Event Review: Cease to Exist with Amir Sulaiman
What: Cease to Exist
Where: O’Lando Studios
Who: Amir Sulaiman
When: 17th December 2012
By: Sout Ilaahi
Anybody hoping to catch Amir Sulaiman’s debut appearance in Singapore would have found themselves at the unlikely location of Halcyon 2, an industrial building situated along Jalan Pemimpin where O’Lando Studios, the venue for the event was located. Cease to Exist (a direct translation of the Sufi concept of fana, or annihilation of the self before God) saw a motley crowd of about 40 people ranging from sisters in hijabs to guys in shorts and basketball caps gathered in the increasingly cramped studio to catch Amir Sulaiman in action.
Amir Sulaiman is a spoken word artiste/rapper whose highlights include appearances on HBO’s Def Poetry, numerous albums and collections of poetry, performances with the likes of Mos Def, Outlandish and Stevie Wonder, and accolades from magazines like The Source, XLR8R and URB. His all-too-brief workshop in Singapore came after a series of similar events in Malaysia.
Dressed in an all-black ensemble with a tasbih wrapped around his right forearm, Amir Sulaiman arrived in the studio and explained to the audience that he would be reciting some of his poetry and sharing his own experiences, but he wanted the evening to be interactive and welcomed everybody to ask questions and have an open conversation with him.
Amir’s first poem of the evening was Like A Thief in the Night, from his album of the same name on Uprising Records. Revealing a little about his writing process, he said that the poem first came to him while he was driving and that he had asked his passenger to take the wheel while he jotted down his verses. He noted that this wasn’t the safest way to drive or write a poem, to much laughter from the crowd, and asked that the audience not follow his example.
Speaking on his creative process, Amir explained that the bigger the heart is, the more it can catch, and that it was the consumption of love into the heart that expands it.
He then spontaneously broke into Black Swan, from VisualVerse, a series of poetry/short film collaborations with filmmaker Mustafa Davis. He apologised and said that he might just suddenly start reciting poetry without warning over the course of the evening.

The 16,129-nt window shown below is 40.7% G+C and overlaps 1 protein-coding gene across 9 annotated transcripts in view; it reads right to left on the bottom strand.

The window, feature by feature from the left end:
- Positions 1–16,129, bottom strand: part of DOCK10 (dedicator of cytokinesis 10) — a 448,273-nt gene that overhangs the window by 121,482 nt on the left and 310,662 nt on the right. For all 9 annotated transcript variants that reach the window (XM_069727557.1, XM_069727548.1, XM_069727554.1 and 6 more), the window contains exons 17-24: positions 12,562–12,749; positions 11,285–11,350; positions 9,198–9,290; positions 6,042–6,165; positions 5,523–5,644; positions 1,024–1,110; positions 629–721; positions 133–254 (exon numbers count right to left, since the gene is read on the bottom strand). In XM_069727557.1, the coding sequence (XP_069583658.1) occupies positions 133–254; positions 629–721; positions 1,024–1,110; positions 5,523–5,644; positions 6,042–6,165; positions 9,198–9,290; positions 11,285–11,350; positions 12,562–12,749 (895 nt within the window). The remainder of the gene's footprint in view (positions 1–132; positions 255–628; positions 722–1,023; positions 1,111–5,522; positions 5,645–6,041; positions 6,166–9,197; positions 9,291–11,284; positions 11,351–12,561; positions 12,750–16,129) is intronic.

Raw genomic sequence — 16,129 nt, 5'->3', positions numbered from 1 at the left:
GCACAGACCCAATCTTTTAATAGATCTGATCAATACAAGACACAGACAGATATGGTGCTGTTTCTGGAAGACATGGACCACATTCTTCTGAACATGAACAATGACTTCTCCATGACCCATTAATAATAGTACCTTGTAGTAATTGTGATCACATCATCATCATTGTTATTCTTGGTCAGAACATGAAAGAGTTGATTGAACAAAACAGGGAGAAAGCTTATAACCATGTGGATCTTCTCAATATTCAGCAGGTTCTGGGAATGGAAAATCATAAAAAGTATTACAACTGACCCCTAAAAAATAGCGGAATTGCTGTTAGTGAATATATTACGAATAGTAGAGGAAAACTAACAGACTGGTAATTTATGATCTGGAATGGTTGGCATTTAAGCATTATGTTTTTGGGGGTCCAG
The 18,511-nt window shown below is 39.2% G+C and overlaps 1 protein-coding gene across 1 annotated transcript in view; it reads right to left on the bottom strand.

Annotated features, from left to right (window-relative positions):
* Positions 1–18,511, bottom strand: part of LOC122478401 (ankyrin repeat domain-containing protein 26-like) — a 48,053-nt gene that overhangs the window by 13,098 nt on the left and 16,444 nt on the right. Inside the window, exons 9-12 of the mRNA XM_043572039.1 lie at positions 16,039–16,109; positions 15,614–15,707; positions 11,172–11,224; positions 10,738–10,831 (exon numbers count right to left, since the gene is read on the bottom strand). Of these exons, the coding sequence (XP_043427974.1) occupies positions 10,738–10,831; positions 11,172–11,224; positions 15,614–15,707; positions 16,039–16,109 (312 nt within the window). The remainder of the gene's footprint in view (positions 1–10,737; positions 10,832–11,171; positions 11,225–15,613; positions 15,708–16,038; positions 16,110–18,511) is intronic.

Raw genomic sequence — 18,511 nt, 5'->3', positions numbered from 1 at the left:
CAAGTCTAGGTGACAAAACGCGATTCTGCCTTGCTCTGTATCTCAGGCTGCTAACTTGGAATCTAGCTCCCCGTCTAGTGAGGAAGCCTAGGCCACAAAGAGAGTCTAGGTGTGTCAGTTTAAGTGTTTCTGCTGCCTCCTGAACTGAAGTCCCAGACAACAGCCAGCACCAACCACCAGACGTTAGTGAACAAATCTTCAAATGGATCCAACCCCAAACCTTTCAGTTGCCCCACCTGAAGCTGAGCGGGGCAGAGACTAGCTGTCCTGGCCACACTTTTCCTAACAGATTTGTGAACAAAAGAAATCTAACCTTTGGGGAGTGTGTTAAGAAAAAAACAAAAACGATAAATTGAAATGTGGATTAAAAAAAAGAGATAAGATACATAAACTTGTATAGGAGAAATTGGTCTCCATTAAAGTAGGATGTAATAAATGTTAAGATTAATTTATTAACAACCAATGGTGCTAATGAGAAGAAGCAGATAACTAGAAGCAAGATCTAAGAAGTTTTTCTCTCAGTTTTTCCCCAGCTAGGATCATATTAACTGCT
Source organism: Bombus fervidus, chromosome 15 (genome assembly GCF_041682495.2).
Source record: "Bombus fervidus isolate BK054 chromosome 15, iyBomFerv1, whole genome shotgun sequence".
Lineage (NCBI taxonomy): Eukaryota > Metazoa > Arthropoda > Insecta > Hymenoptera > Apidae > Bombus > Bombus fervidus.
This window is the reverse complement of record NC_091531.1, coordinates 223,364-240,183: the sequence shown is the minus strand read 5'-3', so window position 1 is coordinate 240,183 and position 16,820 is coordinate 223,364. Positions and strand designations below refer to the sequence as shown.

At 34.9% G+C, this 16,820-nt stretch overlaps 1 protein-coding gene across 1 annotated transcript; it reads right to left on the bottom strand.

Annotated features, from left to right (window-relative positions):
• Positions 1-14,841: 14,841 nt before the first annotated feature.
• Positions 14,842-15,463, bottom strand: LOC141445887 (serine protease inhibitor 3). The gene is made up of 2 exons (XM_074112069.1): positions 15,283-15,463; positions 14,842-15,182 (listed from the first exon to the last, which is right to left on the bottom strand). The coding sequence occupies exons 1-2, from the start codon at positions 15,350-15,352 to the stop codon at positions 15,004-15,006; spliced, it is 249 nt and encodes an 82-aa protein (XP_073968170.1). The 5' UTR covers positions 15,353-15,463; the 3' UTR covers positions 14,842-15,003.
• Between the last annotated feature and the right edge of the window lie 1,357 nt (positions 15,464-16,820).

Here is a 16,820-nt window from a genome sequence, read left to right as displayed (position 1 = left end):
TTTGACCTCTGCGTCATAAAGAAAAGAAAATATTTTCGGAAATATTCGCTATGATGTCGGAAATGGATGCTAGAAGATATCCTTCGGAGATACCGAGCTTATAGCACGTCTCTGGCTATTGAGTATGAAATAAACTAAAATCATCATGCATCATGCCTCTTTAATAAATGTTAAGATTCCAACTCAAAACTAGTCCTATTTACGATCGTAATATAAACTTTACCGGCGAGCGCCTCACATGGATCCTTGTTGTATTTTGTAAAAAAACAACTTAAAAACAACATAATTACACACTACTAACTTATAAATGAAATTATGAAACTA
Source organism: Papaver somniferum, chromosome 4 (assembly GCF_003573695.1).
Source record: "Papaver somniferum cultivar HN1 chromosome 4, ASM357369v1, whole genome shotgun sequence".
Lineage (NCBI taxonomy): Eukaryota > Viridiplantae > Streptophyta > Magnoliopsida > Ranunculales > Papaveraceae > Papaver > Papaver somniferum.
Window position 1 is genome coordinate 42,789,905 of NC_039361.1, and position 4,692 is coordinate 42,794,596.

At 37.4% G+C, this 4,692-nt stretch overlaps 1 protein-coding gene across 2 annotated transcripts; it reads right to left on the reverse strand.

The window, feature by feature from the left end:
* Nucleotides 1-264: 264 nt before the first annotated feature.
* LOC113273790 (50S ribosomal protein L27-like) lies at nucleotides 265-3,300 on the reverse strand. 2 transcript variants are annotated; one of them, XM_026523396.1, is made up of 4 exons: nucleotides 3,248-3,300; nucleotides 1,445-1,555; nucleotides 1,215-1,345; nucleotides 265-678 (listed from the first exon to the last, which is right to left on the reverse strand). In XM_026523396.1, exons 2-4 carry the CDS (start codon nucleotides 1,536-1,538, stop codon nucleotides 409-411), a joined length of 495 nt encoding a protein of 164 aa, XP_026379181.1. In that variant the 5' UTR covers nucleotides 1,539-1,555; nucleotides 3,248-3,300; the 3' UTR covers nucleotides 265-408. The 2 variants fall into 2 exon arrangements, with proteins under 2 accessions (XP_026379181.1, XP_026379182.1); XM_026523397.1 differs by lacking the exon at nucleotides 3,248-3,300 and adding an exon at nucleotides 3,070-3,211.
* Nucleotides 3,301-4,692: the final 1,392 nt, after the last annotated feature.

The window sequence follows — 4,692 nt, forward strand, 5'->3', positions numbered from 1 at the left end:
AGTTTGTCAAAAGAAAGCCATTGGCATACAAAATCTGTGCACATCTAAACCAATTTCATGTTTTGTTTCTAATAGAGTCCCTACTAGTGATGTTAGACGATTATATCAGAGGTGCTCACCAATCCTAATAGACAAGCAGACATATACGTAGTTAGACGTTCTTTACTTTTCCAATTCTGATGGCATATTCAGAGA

Amir encouraged all writers to get their poems out and only edit them once they were actually written, and not edit the poems in their heads, comparing the process to shaping metal into a sword or rock into a sculpture.
After reciting Truth Is from The Meccan Openings, Amir explained why much of his poetry revolved around conversations, saying conversations opened the possibility of bringing a different dynamic to his subject matter, allowing for discussions and arguments.
Amir said that he had written poetry since young and had always assumed it was a normal part of childhood, like watching cartoons or playing football. Amir credited rappers like Nas and Black Thought from the Roots with first exposing him to poetry. He also took inspiration from the lofty language of the Qur’an, and said that the combination of the two informed his own work.
Someone asked whether it was more difficult being black or Muslim against the backdrop of both 9/11 and the election of President Obama. Amir said that throughout much of the history of the United States, blacks were oppressed by institutionalised racism, whether the “official” enemy was Native Americans, Communists or Muslims. However, he suggested that black people’s history with oppression could allow them to help advise Muslims in the face of systemic Islamophobia.
The highlight of the evening was Amir reciting and giving what he called a “tafsir” of Secret Art, the first track of his latest album The Medinan Openings. Breaking down his verses to expose references to the Hadith of Jibril, Imam An-Nawawi, and Elijah Muhammad; he revealed intriguing wordplay, and thought provoking ideas at every turn.
He then proceeded to recite his poems Vagabond and How Beautiful.
Amir closed the evening with crowd pleaser She Said, I Prefer a Broken Neck, well-known from his performance on HBO’s Def Poetry, as requested by an audience member.
Before the end of the programme, Amir announced that he was in discussions with Sout Ilaahi to come down again early next year for a full concert. This writer, for one, is looking forward to that.[divider]
Ahmad Zhaki Abdullah
Ahmad Zhaki holds a degree in English Literature from the University of London. He is a full-time executive at a local training institute and a part-time writer.